Are you thinking of getting into residential property investing but are unsure of the market and what it takes to be a landlord? Home ownership is at its lowest rate in 50 years, and renter households are expected to grow from 40.7 million in 2010 to 47.9 in 2020. This increase in renters means residential rental property is still an attractive opportunity for investors. The next question is, "Who is going to manage your property?"
Are You a Do-It-Yourself Person?
Many new rental property owners decide they will try to save money by managing their property themselves. However, unless you are a marketer, lawyer, bookkeeper, negotiator, handyman—and don't mind being on call 24/7—the DIY option might not be the best one for you. Many new landlords underestimate what it takes to manage a rental property and end up regretting their decision.
What's Involved in Managing a Rental Property?
Managing a rental property involves much more than simply collecting rent every month and unclogging a toilet now and then. Here's an overview of some of the tasks on your plate as a property manager:
- Marketing: Finding tenants for your rental property involves more than just putting a sign in the front yard. You need to understand the rental market in the property's neighborhood so you know how much rent to ask. You need to market the property effectively to get tenants quickly, as vacant rentals are costly, and you need to have a comprehensive and consistent qualification process to make sure you get good, responsible renters.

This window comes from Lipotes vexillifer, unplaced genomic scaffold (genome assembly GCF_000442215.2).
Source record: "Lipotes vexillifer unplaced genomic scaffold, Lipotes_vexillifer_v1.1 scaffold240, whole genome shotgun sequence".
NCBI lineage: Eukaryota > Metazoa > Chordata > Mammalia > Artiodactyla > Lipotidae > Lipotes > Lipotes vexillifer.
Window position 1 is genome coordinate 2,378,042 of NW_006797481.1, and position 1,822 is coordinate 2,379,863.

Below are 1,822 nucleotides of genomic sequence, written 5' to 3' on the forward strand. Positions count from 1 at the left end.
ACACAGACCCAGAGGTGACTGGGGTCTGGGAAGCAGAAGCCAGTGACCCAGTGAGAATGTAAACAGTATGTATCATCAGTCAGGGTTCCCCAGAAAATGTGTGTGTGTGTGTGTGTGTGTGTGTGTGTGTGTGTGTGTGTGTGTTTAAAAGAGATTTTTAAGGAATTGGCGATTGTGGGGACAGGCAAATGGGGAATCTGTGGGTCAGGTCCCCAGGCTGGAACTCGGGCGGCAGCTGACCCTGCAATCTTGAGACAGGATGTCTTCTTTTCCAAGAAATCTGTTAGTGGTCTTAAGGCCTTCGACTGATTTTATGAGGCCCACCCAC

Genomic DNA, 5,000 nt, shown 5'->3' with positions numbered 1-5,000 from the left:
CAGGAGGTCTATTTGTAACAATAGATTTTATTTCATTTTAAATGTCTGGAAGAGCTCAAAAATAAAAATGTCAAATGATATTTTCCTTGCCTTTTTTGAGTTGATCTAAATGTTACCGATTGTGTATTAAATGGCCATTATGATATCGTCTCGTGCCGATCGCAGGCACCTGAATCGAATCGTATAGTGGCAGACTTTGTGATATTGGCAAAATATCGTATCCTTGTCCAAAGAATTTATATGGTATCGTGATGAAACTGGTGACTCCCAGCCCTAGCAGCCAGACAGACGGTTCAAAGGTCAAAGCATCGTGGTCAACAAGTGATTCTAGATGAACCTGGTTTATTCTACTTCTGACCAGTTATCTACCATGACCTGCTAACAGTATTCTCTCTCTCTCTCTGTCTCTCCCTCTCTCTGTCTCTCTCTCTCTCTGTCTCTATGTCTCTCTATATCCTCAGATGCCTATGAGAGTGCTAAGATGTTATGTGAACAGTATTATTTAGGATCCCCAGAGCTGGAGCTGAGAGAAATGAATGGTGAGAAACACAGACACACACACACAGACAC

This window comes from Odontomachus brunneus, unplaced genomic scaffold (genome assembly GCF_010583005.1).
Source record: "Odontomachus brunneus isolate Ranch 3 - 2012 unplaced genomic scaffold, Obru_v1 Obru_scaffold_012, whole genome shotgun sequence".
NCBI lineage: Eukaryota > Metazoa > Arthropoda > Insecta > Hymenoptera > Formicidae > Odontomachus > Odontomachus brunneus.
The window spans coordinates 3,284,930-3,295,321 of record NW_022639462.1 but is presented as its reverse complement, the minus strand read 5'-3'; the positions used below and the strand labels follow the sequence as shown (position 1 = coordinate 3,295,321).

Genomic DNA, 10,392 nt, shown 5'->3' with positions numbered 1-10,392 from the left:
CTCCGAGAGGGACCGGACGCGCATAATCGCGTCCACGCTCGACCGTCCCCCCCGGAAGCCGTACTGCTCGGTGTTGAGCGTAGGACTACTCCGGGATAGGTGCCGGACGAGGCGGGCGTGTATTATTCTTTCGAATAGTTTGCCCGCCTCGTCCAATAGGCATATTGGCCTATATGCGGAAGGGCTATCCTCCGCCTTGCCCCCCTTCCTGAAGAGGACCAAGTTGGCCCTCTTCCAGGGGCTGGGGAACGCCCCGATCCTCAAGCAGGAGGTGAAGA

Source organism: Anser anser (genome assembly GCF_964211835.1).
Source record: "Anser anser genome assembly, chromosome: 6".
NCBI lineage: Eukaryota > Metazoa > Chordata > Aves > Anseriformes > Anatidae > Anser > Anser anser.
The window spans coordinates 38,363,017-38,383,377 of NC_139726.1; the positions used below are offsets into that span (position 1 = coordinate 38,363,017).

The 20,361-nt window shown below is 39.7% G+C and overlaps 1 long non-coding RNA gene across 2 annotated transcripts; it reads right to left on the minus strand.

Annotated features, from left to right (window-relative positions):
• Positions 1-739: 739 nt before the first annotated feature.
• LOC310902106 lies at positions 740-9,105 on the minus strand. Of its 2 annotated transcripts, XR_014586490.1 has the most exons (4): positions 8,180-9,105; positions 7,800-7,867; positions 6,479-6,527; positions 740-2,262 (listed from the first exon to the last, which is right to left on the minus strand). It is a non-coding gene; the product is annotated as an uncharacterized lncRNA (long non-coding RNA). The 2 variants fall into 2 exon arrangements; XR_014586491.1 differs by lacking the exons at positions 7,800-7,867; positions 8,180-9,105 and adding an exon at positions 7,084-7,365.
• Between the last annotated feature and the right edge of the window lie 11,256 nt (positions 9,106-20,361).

- Legal matters: You need to have a legal, foolproof lease agreement, and in case you need to start eviction proceedings, you'll need a lawyer or someone to provide legal advice.
- Rent collection: You need to set appropriate rent and payment terms, the date when rent is due, and consequences of late or non-payment—and be willing to carry through.
- Accounting: You need a record-keeping system for rent receipts, mortgage payments, repair invoices, insurance costs, and other bookkeeping matters.
- Maintenance and repairs: You need to be skilled in structural, plumbing, electrical, HVAC and other maintenance and repair tasks. And you need to be able to accomplish them quickly and satisfactorily.
All of this can be overwhelming for even one property. Imagine having to do all this for all the properties in your growing portfolio. The good news is, you don't have to. A property management company will manage your properties so you can spend your time on other tasks, such as finding more properties.
Can You Afford to Hire a Property Management Company?
Perhaps a better question is, "Can you afford not to?" A reputable, full-service property management company will handle all aspects of managing your rental property for a reasonable fee, typically 8%-12% of the monthly rent. These days, many property management companies use automated systems that take care of most management tasks, from finding and qualifying tenants to collecting rent to record keeping. A property manager will be the go-between between you and your residents. This lets you be the invisible owner, separate from the negative aspects of being a landlord.
Property managers usually will have a network of repair contractors who will, at a pre-negotiated rate, handle all repairs quickly and to the tenant's satisfaction. All this adds up to convenience for you and satisfaction for your tenants, which means fewer vacancies. However, when vacancies do occur, which they will, your management company should have potential residents already in the pipeline and ready to move in. A property management company will not only let you have a life outside of your property investment business, but it can actually save you money in the long term.